WASHINGTON, DC-To hear the political pundits tell it, the nationalmost doesn’t have to go to the polls today, at least as faras the House of Representatives is concerned. That, without adoubt, will be shifting to Republican rule--the only question beingby how wide of a margin. The Senate is less set in stone, with acautious consensus believing it will very narrowly stay underDemocrat control.

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Even if it does, though, the practical effect is still the same:political gridlock for the next two years. Even if Republicans canpass thelegislation they are seeking, President Barack Obamawill veto the laws he finds most offensive.

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Still, for the commercial real estate space it is a mistake todismiss the political factor until the next presidential election.There is much that the Republicans--as well as theadministration--can do outside a straightforward piece oflegislation, starting with the lame duck session of Congress.

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If carried interest is going to squeak by into law, it will beduring the lame duck session, says Real Estate Roundtable CEO JeffDeBoer. “We plan to be very vigilant in talking with members ofCongress and continuing to explain why this is a bad policy,” hetells GlobeSt.com.

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Once the next Congress starts, DeBoer says, it is less likelythat carried interest will be passed into law. “But we don’t thinkthe issue will be completely off the table in January,” he adds.“In fact, the entire tax code will be up for review over the nextfew years.”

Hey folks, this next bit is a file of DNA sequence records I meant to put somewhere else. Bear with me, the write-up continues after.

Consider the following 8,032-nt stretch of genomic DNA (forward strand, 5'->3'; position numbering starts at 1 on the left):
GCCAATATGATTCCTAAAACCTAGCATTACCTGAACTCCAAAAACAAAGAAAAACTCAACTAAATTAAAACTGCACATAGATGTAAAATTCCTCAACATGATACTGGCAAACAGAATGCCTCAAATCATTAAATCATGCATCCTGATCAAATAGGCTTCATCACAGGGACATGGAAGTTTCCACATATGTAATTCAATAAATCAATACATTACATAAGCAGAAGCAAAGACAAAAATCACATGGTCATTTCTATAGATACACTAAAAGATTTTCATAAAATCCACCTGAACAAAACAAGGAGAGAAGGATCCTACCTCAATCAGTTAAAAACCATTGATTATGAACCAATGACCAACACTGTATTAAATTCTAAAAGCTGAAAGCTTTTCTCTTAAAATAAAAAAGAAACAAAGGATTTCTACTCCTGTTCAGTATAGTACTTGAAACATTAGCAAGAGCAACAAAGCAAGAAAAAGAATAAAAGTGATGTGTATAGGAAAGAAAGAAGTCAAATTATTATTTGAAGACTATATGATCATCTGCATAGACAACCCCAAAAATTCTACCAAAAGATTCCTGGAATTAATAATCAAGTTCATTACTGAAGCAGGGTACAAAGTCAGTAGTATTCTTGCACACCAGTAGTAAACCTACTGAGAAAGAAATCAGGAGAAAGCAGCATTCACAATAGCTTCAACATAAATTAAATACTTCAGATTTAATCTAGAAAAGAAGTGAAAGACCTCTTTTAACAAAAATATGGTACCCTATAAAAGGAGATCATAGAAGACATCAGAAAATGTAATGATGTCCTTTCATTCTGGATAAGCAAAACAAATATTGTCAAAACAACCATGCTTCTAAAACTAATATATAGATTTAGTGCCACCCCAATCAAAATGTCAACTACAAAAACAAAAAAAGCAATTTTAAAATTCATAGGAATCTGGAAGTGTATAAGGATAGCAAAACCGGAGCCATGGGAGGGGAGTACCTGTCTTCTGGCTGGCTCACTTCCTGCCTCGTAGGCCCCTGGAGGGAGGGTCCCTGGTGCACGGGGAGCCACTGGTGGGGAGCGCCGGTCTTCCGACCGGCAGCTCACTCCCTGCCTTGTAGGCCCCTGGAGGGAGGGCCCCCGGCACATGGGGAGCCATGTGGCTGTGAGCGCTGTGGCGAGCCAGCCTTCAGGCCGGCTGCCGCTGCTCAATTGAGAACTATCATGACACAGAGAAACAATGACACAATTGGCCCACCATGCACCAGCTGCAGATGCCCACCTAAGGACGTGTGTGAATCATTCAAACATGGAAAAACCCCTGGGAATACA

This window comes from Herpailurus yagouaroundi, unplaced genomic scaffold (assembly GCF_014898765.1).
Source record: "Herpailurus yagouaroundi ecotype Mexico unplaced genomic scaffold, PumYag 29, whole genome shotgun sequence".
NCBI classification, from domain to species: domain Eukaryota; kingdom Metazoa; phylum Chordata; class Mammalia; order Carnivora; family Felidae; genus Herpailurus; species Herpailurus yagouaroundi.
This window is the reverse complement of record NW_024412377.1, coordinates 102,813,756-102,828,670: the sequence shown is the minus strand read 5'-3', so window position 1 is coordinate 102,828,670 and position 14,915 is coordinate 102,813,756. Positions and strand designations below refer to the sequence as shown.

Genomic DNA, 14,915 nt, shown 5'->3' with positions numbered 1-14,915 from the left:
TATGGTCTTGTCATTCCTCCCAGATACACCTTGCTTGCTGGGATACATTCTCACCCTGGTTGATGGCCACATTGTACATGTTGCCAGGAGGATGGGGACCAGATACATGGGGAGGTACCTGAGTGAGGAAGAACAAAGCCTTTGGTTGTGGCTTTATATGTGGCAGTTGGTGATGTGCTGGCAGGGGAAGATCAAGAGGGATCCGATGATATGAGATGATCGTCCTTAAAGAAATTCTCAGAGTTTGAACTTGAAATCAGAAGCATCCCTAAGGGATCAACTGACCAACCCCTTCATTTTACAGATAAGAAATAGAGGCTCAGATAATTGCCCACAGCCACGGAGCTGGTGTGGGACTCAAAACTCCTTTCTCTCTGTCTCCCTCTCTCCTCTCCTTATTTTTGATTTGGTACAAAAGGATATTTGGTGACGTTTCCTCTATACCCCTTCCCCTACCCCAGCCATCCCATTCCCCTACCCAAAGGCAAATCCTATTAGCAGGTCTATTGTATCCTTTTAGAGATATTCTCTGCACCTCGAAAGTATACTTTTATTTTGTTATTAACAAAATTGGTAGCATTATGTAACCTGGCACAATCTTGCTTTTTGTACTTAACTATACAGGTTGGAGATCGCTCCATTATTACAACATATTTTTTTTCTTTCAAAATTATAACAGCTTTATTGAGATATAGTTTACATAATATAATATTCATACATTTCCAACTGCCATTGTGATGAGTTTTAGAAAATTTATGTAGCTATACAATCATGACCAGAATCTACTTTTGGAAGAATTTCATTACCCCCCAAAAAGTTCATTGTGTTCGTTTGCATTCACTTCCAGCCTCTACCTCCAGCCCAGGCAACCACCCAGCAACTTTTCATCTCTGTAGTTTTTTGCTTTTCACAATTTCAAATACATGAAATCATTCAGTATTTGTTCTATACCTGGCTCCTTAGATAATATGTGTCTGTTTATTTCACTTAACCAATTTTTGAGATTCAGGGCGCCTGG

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On the other hand, DeBoer says, some tax provisions the industry has been lobbying formight well come to pass during the lame duck session, such as theForeign Investment in Real Property Tax Act. “We could seeburdens on local financial institutions eased and positive benefitsfor the economy pushed forward if something like this were movedacross the finish line,” he says.

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The biggest--and perhaps most subtle--impact shift to Republicanrule will be in their influence over rule making andappropriations. Unable to outright recall legislation that has beenpassed in this Congress--namely the Dodd-Frank financial overhauland the healthcare act--they will instead work to limit theirreach. “Most of Dodd-Frank allows for a tremendous amount offlexibility by regulators, so you can see how big the impact of anew Congress will be,” says one industry executive who did not wishto be identified.

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One area that is likely to see a revisit is the 5%loan-retention provision in the new securitization rules, thisperson tells
GlobeSt.com. “Most of the Republicans werepushing for more direct underwriting standards as opposed to theskin in the game provision. So we will see pressure off the 5%retention.”

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Finally, Republicans are likely to stem the flow of additionalfunding to many business initiatives, predicts Mario Iglesias, acommercial real estate attorney and a partner at Roetzel &Andress in Ft. Lauderdale, FL. “Thus far, there have beensignificant federal stimulus funds made available toward certainactivities that lead to improvement in commercial real estate, suchas funds for green construction,” he says. “This type of stimulusfunding will slow to a trickle if the House changes hands.”

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